A new book, publishing in time for the Queen’s official birthday today, tracks the seasons across the 39-acre royal garden, complete with tips from head gardener Mark Lane.

Spring arrives early at Buckingham Palace, thanks to its sheltered position in the heart of London. Accompanying sprouting daffodils and tulips are baby ducklings, who take their first steps on the grounds and have swimming lessons in the lake. Summer is garden-party season: the Queen hosts events, each attended by around 8,000 guests wearing all sorts of fascinator; the Rose Garden shines; and the grounds are open to the public. Autumn turns the garden’s native trees—English oak, white willow, hawthorn, alder, ash, beech, silver birch—vibrant red and orange. (Since the early 20th century, members of the royal family have celebrated wedding anniversaries, birthdays, and other special events by planting trees in the garden.) Winter sees silence, frost, and the occasional blanket of snow as the plants hibernate. Evergreen leaves and berries take the place of flowers in the Queen’s vases.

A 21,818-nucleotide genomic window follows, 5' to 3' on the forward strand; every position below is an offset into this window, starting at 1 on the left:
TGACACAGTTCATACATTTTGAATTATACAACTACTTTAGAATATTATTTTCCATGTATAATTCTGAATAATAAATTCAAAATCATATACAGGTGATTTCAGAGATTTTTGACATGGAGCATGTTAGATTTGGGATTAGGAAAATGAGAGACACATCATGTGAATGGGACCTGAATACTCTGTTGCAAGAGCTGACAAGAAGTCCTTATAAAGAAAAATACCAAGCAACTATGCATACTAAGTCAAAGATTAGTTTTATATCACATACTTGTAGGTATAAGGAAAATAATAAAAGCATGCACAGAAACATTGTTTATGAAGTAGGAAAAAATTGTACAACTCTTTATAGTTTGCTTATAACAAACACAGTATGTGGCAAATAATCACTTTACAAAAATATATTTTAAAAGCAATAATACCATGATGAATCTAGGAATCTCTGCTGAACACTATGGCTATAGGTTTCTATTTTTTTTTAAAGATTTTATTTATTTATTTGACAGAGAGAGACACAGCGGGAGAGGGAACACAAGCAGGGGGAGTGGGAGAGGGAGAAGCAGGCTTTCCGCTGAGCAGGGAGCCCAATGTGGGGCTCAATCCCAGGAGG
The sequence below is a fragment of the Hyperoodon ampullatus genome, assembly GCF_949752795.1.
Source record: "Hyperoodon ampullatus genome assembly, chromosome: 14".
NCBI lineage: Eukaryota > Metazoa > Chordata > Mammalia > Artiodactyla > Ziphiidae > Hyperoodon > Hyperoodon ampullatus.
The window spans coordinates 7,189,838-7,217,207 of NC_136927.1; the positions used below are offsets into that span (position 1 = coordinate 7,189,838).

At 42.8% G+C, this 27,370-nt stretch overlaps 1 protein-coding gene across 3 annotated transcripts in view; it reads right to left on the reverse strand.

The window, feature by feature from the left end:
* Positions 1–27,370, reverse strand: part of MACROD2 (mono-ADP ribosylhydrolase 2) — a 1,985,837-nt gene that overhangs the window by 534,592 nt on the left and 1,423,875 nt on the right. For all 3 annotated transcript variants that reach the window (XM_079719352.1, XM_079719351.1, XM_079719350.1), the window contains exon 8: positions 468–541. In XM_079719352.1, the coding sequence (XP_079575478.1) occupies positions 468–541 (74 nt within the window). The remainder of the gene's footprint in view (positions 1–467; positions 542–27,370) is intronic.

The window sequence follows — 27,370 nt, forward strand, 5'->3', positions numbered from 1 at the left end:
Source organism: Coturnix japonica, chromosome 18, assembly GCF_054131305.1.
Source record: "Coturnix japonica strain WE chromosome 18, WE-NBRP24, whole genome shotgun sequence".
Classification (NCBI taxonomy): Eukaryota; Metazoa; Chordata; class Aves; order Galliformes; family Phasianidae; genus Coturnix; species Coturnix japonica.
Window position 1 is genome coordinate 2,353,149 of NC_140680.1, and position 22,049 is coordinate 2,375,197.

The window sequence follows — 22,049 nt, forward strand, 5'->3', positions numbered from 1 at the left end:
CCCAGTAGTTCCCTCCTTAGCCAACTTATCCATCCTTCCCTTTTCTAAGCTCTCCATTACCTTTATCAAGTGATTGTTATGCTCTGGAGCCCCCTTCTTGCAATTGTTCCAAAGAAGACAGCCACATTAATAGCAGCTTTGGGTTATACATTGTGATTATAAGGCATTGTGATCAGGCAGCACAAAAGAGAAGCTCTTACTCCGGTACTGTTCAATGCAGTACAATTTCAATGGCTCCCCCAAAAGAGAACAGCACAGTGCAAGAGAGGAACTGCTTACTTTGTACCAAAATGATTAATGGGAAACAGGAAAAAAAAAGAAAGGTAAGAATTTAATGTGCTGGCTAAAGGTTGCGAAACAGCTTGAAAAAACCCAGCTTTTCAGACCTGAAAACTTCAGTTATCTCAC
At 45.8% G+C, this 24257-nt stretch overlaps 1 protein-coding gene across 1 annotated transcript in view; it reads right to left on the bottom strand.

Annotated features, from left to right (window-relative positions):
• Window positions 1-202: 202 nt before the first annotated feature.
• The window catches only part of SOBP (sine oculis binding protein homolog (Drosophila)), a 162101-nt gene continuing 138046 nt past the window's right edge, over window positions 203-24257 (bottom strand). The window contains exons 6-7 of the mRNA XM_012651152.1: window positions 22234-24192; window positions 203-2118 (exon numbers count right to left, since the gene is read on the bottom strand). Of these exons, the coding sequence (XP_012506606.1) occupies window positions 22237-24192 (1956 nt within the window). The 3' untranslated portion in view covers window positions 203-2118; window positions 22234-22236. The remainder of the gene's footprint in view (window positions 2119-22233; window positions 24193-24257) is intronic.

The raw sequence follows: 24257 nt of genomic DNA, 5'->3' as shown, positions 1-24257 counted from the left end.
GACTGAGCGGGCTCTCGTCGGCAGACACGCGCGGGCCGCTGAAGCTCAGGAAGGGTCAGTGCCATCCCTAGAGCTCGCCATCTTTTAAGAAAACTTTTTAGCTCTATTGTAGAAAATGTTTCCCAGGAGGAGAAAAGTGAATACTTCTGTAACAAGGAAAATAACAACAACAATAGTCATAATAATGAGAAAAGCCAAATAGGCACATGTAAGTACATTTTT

You don’t need to have visited the Buckingham Palace garden to know the beauty of nature’s perpetual transformation. But the royal garden is a pretty special place to witness it. —Julia Vitale